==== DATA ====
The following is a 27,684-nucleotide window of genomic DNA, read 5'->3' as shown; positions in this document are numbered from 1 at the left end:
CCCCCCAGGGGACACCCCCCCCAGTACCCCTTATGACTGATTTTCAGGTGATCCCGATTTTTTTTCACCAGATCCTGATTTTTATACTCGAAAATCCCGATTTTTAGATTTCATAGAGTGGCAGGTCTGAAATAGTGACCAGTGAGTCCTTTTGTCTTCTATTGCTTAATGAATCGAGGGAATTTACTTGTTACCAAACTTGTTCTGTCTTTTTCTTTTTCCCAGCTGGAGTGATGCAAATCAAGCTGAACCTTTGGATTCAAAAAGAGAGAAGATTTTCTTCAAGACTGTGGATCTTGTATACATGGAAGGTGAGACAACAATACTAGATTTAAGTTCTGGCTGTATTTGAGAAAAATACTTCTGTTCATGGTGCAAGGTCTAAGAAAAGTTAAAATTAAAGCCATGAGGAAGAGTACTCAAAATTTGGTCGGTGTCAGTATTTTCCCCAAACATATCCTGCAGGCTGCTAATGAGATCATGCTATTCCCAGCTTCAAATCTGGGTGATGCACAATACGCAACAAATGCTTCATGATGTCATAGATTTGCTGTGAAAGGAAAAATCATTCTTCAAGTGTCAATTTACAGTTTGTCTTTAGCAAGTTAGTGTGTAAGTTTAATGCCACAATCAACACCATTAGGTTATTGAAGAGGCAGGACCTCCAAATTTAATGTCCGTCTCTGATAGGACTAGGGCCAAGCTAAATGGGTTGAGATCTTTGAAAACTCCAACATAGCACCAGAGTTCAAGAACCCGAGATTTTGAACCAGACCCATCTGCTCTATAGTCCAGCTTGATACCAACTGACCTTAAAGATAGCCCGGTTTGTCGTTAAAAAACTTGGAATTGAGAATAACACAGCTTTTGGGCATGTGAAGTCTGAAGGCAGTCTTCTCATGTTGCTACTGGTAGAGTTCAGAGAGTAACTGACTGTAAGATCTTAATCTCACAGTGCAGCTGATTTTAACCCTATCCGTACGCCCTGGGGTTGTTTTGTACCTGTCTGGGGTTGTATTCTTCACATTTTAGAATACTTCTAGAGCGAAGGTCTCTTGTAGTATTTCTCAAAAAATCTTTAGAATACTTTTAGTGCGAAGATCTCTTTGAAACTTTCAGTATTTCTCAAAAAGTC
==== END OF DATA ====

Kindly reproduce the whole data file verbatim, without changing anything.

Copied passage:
The following is a 27,684-nucleotide window of genomic DNA, read 5'->3' as shown; positions in this document are numbered from 1 at the left end:
CCCCCCAGGGGACACCCCCCCCAGTACCCCTTATGACTGATTTTCAGGTGATCCCGATTTTTTTTCACCAGATCCTGATTTTTATACTCGAAAATCCCGATTTTTAGATTTCATAGAGTGGCAGGTCTGAAATAGTGACCAGTGAGTCCTTTTGTCTTCTATTGCTTAATGAATCGAGGGAATTTACTTGTTACCAAACTTGTTCTGTCTTTTTCTTTTTCCCAGCTGGAGTGATGCAAATCAAGCTGAACCTTTGGATTCAAAAAGAGAGAAGATTTTCTTCAAGACTGTGGATCTTGTATACATGGAAGGTGAGACAACAATACTAGATTTAAGTTCTGGCTGTATTTGAGAAAAATACTTCTGTTCATGGTGCAAGGTCTAAGAAAAGTTAAAATTAAAGCCATGAGGAAGAGTACTCAAAATTTGGTCGGTGTCAGTATTTTCCCCAAACATATCCTGCAGGCTGCTAATGAGATCATGCTATTCCCAGCTTCAAATCTGGGTGATGCACAATACGCAACAAATGCTTCATGATGTCATAGATTTGCTGTGAAAGGAAAAATCATTCTTCAAGTGTCAATTTACAGTTTGTCTTTAGCAAGTTAGTGTGTAAGTTTAATGCCACAATCAACACCATTAGGTTATTGAAGAGGCAGGACCTCCAAATTTAATGTCCGTCTCTGATAGGACTAGGGCCAAGCTAAATGGGTTGAGATCTTTGAAAACTCCAACATAGCACCAGAGTTCAAGAACCCGAGATTTTGAACCAGACCCATCTGCTCTATAGTCCAGCTTGATACCAACTGACCTTAAAGATAGCCCGGTTTGTCGTTAAAAAACTTGGAATTGAGAATAACACAGCTTTTGGGCATGTGAAGTCTGAAGGCAGTCTTCTCATGTTGCTACTGGTAGAGTTCAGAGAGTAACTGACTGTAAGATCTTAATCTCACAGTGCAGCTGATTTTAACCCTATCCGTACGCCCTGGGGTTGTTTTGTACCTGTCTGGGGTTGTATTCTTCACATTTTAGAATACTTCTAGAGCGAAGGTCTCTTGTAGTATTTCTCAAAAAATCTTTAGAATACTTTTAGTGCGAAGATCTCTTTGAAACTTTCAGTATTTCTCAAAAAGTC